FROM THE REGION
Giant Steps Tarraford Vineyard Pinot Noir 2006 THIS Giant Steps pinot (95 points, $39.95) has evolved exceptionally well in bottle since first tasted a year ago. Brilliantly clear and bright redpurple, it has a complex array of red and black fruits at its core, and acidity that is integral to the wine and to its thrust and length. The 2006 Tarraford Vineyard Chardonnay (potentially 96 points, $39.95) showed characteristic grapefruit and mineral characters a year ago but seemed a little clumsy then. The wine still needs time, with the grapefruit and white peach fruit still to fully integrate with the oak. That said, it has undoubted length and persistence. www.giant-steps.com.au. James Halliday example of a radio signal, which may be strong and clear or weak and indistinct. Great terroir falls in the former category and will be heard even if the listener is not paying attention.
The signal of the Tarraford Vineyard has incredible strength. It is situated in a protected micro-valley that it shares with no other vines and which is generally cooler than vineyards outside its valley.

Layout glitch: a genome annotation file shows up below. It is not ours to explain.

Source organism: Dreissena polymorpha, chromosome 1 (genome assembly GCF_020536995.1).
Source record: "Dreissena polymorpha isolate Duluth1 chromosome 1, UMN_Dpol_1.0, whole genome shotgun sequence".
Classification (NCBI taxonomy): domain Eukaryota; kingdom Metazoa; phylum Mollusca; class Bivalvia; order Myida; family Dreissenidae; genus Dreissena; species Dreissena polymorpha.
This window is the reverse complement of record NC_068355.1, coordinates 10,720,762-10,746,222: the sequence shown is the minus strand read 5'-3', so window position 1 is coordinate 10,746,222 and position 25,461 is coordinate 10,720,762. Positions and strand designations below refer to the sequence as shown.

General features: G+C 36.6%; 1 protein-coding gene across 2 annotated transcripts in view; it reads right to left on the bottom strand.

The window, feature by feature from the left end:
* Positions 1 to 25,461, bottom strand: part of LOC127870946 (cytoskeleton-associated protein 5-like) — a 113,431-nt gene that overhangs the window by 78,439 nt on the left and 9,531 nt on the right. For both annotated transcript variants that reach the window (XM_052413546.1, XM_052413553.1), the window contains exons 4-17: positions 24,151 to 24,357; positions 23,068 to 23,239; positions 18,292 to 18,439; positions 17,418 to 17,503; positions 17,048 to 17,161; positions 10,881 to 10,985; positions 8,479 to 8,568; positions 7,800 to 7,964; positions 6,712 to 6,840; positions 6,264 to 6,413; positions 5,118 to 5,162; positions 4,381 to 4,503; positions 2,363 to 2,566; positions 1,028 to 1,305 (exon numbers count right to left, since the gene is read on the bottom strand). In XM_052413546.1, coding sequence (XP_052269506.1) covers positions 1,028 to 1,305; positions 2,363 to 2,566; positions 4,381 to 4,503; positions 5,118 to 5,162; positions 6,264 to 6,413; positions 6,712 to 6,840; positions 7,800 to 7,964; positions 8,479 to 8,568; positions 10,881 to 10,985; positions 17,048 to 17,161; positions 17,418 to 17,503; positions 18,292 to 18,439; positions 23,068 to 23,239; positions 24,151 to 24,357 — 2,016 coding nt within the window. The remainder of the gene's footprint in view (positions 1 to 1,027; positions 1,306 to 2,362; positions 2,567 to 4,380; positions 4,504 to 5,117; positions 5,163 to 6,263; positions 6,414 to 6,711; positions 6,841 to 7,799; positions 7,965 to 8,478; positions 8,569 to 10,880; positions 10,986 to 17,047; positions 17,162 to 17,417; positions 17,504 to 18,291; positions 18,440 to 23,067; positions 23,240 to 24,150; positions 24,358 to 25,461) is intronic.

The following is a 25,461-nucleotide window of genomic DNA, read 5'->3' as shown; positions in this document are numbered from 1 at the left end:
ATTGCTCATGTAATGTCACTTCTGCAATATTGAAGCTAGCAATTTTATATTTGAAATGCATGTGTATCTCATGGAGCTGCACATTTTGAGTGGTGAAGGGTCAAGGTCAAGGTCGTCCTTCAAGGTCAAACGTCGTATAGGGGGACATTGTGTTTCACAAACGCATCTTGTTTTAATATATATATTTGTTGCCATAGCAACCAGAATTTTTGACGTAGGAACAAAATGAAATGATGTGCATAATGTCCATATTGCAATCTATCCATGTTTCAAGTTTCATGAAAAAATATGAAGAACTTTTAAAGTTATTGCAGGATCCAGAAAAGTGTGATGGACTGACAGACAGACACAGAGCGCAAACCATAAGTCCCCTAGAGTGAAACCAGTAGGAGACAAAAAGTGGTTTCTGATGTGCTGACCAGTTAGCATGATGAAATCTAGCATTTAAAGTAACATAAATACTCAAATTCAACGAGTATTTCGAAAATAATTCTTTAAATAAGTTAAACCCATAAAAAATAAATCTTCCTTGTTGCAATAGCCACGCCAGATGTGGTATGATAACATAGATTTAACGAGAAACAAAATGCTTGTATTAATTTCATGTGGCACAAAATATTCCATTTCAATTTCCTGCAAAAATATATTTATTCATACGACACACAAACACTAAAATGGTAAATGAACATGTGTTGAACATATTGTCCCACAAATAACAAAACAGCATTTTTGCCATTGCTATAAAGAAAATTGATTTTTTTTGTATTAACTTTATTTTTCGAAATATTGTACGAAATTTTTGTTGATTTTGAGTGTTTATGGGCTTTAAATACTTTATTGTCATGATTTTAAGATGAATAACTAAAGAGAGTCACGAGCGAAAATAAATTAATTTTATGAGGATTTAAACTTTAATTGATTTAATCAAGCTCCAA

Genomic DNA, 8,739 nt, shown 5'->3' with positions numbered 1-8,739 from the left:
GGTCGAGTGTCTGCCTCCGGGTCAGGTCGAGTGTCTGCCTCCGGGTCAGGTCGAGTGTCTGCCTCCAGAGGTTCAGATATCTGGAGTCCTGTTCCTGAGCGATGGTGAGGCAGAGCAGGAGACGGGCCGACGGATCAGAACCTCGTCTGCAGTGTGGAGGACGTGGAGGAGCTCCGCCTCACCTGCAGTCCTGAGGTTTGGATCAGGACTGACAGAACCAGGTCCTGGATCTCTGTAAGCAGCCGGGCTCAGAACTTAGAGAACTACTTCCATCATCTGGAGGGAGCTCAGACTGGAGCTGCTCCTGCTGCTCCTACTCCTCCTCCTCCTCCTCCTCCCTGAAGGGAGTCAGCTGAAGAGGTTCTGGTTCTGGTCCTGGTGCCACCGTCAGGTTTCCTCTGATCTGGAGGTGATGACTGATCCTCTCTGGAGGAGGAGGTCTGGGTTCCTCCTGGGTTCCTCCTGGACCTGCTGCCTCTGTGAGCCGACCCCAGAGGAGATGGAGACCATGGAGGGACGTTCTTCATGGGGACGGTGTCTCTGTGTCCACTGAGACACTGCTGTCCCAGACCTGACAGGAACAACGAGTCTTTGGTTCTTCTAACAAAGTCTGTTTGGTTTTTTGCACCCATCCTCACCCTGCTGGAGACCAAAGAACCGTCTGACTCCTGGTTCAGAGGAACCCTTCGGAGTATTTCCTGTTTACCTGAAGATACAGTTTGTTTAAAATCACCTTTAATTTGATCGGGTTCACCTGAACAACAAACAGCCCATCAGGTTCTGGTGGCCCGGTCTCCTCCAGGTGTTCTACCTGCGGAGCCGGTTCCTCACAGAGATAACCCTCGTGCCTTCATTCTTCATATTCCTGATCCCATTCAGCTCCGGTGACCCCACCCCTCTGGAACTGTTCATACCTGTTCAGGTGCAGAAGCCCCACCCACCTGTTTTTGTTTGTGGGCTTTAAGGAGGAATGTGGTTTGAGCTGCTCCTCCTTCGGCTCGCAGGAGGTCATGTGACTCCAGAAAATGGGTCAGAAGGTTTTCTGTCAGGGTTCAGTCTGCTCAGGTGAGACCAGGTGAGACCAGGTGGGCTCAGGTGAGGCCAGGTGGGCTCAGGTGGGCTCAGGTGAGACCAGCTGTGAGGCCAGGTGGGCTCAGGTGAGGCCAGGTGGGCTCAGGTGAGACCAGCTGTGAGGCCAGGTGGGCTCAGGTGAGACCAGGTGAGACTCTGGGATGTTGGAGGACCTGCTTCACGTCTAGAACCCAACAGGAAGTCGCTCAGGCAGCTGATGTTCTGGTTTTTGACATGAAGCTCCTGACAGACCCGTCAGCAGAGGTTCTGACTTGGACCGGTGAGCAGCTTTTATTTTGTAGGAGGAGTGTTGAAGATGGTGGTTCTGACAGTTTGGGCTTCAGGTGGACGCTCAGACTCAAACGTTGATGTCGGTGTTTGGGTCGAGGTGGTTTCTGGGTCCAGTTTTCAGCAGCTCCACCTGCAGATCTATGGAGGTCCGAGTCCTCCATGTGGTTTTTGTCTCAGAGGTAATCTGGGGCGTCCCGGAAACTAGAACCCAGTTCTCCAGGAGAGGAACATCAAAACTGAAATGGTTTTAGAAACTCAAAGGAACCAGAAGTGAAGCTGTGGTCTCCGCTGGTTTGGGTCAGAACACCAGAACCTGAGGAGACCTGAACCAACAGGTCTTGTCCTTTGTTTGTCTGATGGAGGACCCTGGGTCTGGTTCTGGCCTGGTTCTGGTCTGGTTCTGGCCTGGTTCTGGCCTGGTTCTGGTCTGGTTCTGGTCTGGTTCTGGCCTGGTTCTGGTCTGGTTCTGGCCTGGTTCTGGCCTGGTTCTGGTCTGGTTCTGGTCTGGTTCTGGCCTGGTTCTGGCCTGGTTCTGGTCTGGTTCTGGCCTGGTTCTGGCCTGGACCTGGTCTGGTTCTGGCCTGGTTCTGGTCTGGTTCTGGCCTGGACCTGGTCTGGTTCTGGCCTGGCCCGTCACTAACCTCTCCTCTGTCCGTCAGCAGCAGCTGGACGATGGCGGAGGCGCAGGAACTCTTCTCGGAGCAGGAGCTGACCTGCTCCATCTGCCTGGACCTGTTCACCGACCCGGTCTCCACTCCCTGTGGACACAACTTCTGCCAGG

The planting of 2.4ha of pinot noir began in 1989 by Box Hill solicitor Terry Fraser. Chris and Anna Long bought the property in 1994 and began a progressive planting program of new and improved clones chosen by nephew Martin Williams.
Williams bought the grapes from Tarraford and other vineyards, making the wines under his Metier label. The first pinot noir was made by Williams in 1995; in 2000 it was made at Tarrawarra; from 2001 to 2003 it reverted to Metier; none was made in 2004, then in 2005 (and in following vintages) it was made by Giant Steps, which has an indirect long-term lease of the property. Chardonnay was first made in 1997 (under the Metier label), continuing until 2004, when Giant Steps took over.
Vertical tastings of the chardonnay and pinot in December were startling demonstrations of the Tarraford signal. The chardonnay, never acidified, has a rapier-like palate, with grapefruit and mineral notes always present, likewise acidity. The pinot noirs showed an equally consistent and special character: unusually, not acidified, yet always with (natural) tangy, almost citrussy, acidity on the finish. The other common qualities (across a truly mixed bag of vintages) are the energy, thrust and length of the pinots.